Memory History and the Extermination of the Jews of Europe

Memory  History  and the Extermination of the Jews of Europe

" --Bulletin of the Arnold and Leora Finkler Institute of the Holocaust ResearchA world-famous scholar analyzes the historiography of the Nazi period, including conflicting interpretations of the Holocaust and the impact of German ...

Author: Saul Friedlander

Publisher: Indiana University Press

ISBN: 0253324831

Category: History

Page: 168

View: 589

" --Bulletin of the Arnold and Leora Finkler Institute of the Holocaust ResearchA world-famous scholar analyzes the historiography of the Nazi period, including conflicting interpretations of the Holocaust and the impact of German reunification.
Categories: History

When Memory Comes

When Memory Comes

Four months before Hitler came to power, Saul Friedländer was born in Prague to a middle-class Jewish family .

Author: Saul Friedländer

Publisher: Univ of Wisconsin Press

ISBN: 0299190447

Category: Biography & Autobiography

Page: 196

View: 366

Four months before Hitler came to power, Saul Friedländer was born in Prague to a middle-class Jewish family . In 1939, seven-year-old Saul and his family were forced to flee to France, where they lived through the German Occupation, until his parents' ill-fated attempt to flee to Switzerland. They were able to hide their son in a Roman Catholic seminary before being sent to Auschwitz where they were killed. After an imposed religious conversion, young Saul began training for priesthood. The birth of Israel prompted his discovery of his Jewish past and his true identity. Friedländer brings his story movingly to life, shifting between his Israeli present and his European past with grace and restraint. His keen eye spares nothing, not even himself, as he explores the ways in which the loss of his parents, his conversion to Catholicism, and his deep-seated Jewish roots combined to shape him into the man he is today. Friedländer's retrospective view of his journey of grief and self-discovery provides readers with a rare experience: a memoir of feeling with intellectual backbone.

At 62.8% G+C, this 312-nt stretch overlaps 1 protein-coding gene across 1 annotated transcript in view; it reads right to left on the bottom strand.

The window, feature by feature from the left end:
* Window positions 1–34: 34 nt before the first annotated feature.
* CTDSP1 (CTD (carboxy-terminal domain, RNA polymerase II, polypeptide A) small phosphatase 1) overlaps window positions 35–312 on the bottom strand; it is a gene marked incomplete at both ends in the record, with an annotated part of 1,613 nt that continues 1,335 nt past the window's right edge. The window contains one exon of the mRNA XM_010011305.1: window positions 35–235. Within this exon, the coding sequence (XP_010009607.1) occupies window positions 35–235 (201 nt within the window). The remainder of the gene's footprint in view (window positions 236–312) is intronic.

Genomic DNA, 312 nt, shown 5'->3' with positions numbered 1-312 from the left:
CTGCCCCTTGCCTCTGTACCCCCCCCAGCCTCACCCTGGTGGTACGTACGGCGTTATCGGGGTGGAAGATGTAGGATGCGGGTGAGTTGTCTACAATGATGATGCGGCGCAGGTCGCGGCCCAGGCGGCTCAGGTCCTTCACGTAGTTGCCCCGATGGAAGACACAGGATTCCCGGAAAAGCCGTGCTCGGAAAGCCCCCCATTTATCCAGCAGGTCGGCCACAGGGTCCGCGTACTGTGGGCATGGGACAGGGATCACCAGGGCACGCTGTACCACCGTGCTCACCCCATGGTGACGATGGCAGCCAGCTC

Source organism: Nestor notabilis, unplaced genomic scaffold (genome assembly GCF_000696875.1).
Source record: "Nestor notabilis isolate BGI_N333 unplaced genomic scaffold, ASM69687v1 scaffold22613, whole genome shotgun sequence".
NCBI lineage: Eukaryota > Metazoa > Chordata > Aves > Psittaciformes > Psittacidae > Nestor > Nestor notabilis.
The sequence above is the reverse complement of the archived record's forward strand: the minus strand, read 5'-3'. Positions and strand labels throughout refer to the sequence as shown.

Categories: Biography & Autobiography

Where Memory Leads

Where Memory Leads

A Pulitzer Prize-winning historian's return to memoir, a tale of intellectual coming-of-age on three continents, published in tandem with his classic work of Holocaust literature, When Memory Comes Forty years after his acclaimed, poignant ...

Author: Saul Friedländer

Publisher: Other Press, LLC

ISBN: 9781590518106

Category: Biography & Autobiography

Page: 304

View: 559

A Pulitzer Prize-winning historian's return to memoir, a tale of intellectual coming-of-age on three continents, published in tandem with his classic work of Holocaust literature, When Memory Comes Forty years after his acclaimed, poignant first memoir, Friedländer returns with WHEN MEMORY COMES: THE LATER YEARS, bridging the gap between the ordeals of his childhood and his present-day towering reputation in the field of Holocaust studies. After abandoning his youthful conversion to Catholicism, he rediscovers his Jewish roots as a teenager and builds a new life in Israeli politics. Friedländer's initial loyalty to Israel turns into a lifelong fascination with Jewish life and history. He struggles to process the ubiquitous effects of European anti-Semitism while searching for a more measured approach to the Zionism that surrounds him. Friedländer goes on to spend his adulthood shuttling between Israel, Europe, and the United States, armed with his talent for language and an expansive intellect. His prestige inevitably throws him up against other intellectual heavyweights. In his early years in Israel, he rubs shoulders with the architects of the fledgling state and brilliant minds such as Gershom Scholem and Carlo Ginzburg, among others. Most importantly, this memoir led Friedländer to reflect on the wrenching events that induced him to devote sixteen years of his life to writing his Pulitzer Prize-winning masterpiece, The Years of Extermination: Nazi Germany and the Jews, 1939-1945.
Categories: Biography & Autobiography

The Curtain

The Curtain

These are stories about the randomness of survival and the elusive nature of memory.

Author: Henry G. Schogt

Publisher: Wilfrid Laurier Univ. Press

ISBN: 9781554587810

Category: History

Page: 144

View: 423